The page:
Following the rise of deep learning, AI is making its way into the medical sector. A recent study showed that AI could detect breast cancer based on screening mammograms with comparable accuracy as expert radiologists. The study was able to achieve these excellent results not only because of the model development by Google Deepmind AI, but also because of a dataset that consisted out of almost 29,000 mammograms. As with every machine learning project, both the quantity and quality of the underlying data are key to its success.
Mammograms are only one type of medical images where AI could add value, Whole Slide Imaging (WSI) is another promising one. Whole slide scanners capture images of tissue sections. These images can take up to several gigabytes and are too large to feed in any machine learning algorithm. A common practice has been to overlay the slide with a grid and extract smaller patches that are than fed to an algorithm.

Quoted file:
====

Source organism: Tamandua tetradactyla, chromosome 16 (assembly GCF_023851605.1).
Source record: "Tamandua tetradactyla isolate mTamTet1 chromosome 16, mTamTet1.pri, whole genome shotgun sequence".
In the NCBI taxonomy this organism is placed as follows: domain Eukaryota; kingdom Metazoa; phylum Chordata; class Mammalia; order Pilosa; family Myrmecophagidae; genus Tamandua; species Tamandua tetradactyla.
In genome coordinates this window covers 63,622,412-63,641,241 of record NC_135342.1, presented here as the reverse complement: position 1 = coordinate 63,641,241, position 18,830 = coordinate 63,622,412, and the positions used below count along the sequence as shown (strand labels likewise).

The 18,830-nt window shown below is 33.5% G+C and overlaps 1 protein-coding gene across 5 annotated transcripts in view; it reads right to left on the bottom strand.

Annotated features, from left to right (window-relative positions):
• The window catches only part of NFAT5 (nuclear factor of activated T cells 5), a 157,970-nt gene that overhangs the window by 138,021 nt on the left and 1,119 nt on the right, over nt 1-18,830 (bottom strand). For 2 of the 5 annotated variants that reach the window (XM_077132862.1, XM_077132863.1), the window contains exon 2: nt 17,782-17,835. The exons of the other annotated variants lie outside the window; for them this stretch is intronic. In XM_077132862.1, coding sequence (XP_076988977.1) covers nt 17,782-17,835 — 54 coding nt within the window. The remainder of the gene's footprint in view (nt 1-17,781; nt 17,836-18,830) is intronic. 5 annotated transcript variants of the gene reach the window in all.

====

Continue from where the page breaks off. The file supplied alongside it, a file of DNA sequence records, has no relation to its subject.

We enhanced this method by developing a new data generator that can create an infinite stream of patches on the fly and automatically balance the different classes. Instead of using a fixed grid, the generator uses stochastic sampling to sample a steady stream of random patches. Patches are not physically stored on a drive but generated on the fly. The random generation may seem a time-consuming process, but as the bottleneck is in the training of the model, there is no delay in the process flow. As a result, this patch generator allows us to quickly set up a dataset for any machine learning algorithm that uses WSI.
For a more in-depth explanation, take a look at our Medium blog.